It has been held that the instant exemption is intended to protect the beneficiary against his own creditors as well as those of the insured. (Holmes v. Marshall, 145 Cal. 777, 778 et seq. [79 P. 534, 104 Am.St.Rep. 86, 2 Ann.Cas. 88, 69 L.R.A. 67]; Bowman v. Wilkinson, 153 Cal. App. 2d 391, 394-395 [314 P.2d 574].)  While in both the Holmes and Bowman cases the beneficiary was the wife of the insured, [56 Cal. 2d 200] nevertheless the broad language of section 690 and the first paragraph of section 690.19 in giving the exemption to the "judgment debtor or defendant" when claim for exemption is made does not restrict the exemption to a surviving spouse. In the Prudential Ins. Co. v. Beck, 39 Cal. App. 2d 355 the court stated at page 360 [103 P.2d 241]: "... [that] the purpose of [this] section is to protect the beneficiary as well as the insured is indicated by decisions that the insurance proceeds in the hands of the beneficiary ... are exempt from execution for debts of the beneficiary." And at page 361 the court noted that "[t]he benefits of this section are not limited to the widow and children."  While it is contended that the statements in the Prudential case are dicta, it is nevertheless manifest from the plain language of section 690.19 itself that the first paragraph thereof confers an exemption on a designated beneficiary or beneficiaries "in addition" to the exemption conferred by the second paragraph upon the widow and children. (See also Howard v. Howard, 166 Cal. App. 2d 386 [333 P.2d 417].)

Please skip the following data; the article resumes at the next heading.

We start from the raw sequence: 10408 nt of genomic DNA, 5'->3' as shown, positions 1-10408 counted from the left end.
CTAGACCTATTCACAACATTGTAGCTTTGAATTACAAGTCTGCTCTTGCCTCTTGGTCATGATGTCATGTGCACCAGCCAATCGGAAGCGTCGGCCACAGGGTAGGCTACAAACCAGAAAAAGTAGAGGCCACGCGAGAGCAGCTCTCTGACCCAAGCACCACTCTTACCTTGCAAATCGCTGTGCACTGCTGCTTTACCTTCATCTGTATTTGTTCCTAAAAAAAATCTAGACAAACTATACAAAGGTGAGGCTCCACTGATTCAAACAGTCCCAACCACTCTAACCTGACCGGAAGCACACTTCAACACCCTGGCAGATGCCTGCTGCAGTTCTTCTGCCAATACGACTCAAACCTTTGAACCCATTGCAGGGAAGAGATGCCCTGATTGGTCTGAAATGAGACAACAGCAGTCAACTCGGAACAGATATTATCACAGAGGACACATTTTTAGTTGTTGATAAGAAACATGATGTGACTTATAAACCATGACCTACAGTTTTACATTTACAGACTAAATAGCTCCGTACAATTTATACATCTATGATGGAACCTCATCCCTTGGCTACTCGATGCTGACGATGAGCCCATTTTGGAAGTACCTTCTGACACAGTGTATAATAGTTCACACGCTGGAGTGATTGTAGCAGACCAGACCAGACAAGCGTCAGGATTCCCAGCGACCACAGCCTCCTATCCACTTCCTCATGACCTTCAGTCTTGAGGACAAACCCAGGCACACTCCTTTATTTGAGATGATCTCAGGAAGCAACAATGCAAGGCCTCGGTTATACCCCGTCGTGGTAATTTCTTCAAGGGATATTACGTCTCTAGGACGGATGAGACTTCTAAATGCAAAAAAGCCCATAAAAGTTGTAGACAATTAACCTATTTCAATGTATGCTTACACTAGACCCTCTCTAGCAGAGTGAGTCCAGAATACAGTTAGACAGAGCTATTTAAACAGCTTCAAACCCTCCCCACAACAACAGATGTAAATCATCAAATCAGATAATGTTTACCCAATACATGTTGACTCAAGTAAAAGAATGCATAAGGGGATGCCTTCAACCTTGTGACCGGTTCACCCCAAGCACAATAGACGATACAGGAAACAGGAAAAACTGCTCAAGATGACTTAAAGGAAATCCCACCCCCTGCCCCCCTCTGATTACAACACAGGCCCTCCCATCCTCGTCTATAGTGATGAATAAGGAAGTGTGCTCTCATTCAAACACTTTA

It does not necessarily follow from the foregoing that a beneficiary is entitled to the full amount of the exemption without regard to the total amount of exempt insurance on the life of the insured decedent or the total number of beneficiaries who may be claimants to the various exemptions.  Section 690 applies to any judgment debtor or defendant in an action wherein it is sought to attach or levy on the proceeds of life insurance policies in satisfaction of, or in anticipation of satisfaction of a judgment. The defendant in the instant action is such a defendant. In addition to a particular defendant in a particular action there may be others who also may be entitled to an exemption as a defendant or judgment debtor in the same or other actions wherein it is also sought to attach the same proceeds. If we consider for a moment the exemption authorized by the first paragraph of section 690.19 as standing alone, it is apparent that there is a limit on the aggregate amount of the exemption, which in the instant case is $113,200. To what extent may this exemption be asserted by a particular defendant?  One who was a sole beneficiary under a policy would obviously have the right to assert the full amount thereof, if he were a "judgment debtor or defendant." But where there is more than one designated beneficiary of a policy, we must assume that the Legislature intended that each beneficiary who also might become a judgment debtor or defendant could assert some [56 Cal. 2d 201] interest in the exemption. If each could assert the exemption to the full amount thereof, then an aggregate exemption far in excess of that limited by the Legislature would ensue. If the full amount thereof could be asserted by the first who found it desirable or convenient to do so, then other judgment debtors of defendants would be unable to realize any benefit, and it is manifest that the Legislature intended that such persons would also be benefited by the statute. We are persuaded that the only meaning which can reasonably be attributed to the statute, and at the same time preserve the legislative intent, is that each judgment debtor or defendant, or potential judgment debtor or defendant, is entitled to the right to assert the allowable exemption in his behalf in proportion to his interest in the total proceeds of the policy. In the instant case the defendant's interest in the $200,000 of the proceeds of the policy is $119,211.63, or 59.6 per cent thereof. Accordingly, he may assert the exemption to the extent of 59.6 per cent of the aggregate exemption of $113,200, or $67,473.84.